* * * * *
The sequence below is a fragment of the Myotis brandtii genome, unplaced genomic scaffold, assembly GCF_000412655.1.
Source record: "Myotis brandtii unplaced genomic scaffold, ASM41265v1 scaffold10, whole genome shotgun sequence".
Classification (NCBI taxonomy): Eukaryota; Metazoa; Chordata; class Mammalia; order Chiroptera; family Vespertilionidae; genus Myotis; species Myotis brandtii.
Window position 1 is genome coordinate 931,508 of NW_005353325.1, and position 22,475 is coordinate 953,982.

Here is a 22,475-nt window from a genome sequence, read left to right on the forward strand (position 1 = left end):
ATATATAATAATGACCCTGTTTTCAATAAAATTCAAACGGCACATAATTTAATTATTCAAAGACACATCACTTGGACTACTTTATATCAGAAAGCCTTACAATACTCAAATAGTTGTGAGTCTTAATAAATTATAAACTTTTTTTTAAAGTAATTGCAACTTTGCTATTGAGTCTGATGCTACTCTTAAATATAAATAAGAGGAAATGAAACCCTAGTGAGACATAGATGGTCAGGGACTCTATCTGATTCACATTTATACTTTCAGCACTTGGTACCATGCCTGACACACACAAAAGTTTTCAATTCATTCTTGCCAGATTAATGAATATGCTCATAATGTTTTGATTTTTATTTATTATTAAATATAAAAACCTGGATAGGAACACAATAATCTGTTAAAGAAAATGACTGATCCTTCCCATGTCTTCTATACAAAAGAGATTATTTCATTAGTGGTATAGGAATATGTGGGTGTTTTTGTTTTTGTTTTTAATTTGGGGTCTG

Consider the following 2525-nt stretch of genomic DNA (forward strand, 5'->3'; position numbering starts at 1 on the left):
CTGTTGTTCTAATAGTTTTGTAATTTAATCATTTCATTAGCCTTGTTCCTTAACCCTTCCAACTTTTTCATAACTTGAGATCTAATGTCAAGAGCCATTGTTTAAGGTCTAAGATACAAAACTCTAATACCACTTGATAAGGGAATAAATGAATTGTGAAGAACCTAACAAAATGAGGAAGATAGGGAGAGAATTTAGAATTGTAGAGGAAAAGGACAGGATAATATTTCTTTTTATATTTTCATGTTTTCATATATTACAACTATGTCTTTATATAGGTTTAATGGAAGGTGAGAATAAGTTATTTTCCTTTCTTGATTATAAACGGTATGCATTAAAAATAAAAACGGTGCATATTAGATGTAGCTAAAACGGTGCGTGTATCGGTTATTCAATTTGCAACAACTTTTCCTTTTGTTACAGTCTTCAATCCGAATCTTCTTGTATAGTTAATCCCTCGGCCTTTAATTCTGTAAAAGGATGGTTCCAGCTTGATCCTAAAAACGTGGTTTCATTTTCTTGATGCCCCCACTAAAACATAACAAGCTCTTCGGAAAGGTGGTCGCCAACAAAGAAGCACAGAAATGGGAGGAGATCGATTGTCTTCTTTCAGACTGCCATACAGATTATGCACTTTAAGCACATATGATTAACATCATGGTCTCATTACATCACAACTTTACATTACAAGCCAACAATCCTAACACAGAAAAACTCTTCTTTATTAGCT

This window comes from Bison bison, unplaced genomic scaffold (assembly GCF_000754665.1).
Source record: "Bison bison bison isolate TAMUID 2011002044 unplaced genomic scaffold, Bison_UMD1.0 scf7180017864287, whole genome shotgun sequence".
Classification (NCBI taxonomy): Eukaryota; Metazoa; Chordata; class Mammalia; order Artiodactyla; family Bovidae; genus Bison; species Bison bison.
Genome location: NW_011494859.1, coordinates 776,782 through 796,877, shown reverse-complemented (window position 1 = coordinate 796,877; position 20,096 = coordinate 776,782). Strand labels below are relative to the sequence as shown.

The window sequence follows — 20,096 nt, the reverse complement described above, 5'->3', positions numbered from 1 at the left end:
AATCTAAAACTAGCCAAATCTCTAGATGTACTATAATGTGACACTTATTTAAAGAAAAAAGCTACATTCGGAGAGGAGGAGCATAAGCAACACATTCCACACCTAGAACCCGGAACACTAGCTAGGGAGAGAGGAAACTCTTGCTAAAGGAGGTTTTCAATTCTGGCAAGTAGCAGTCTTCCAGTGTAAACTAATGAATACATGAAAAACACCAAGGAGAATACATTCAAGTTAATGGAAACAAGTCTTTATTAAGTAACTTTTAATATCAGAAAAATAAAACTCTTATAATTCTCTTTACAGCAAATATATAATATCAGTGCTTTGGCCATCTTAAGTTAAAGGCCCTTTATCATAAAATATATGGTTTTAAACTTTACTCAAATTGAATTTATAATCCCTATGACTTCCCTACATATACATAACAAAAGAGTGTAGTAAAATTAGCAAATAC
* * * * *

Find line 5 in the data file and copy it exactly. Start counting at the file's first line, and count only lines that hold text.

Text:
Here is a 22,475-nt window from a genome sequence, read left to right on the forward strand (position 1 = left end):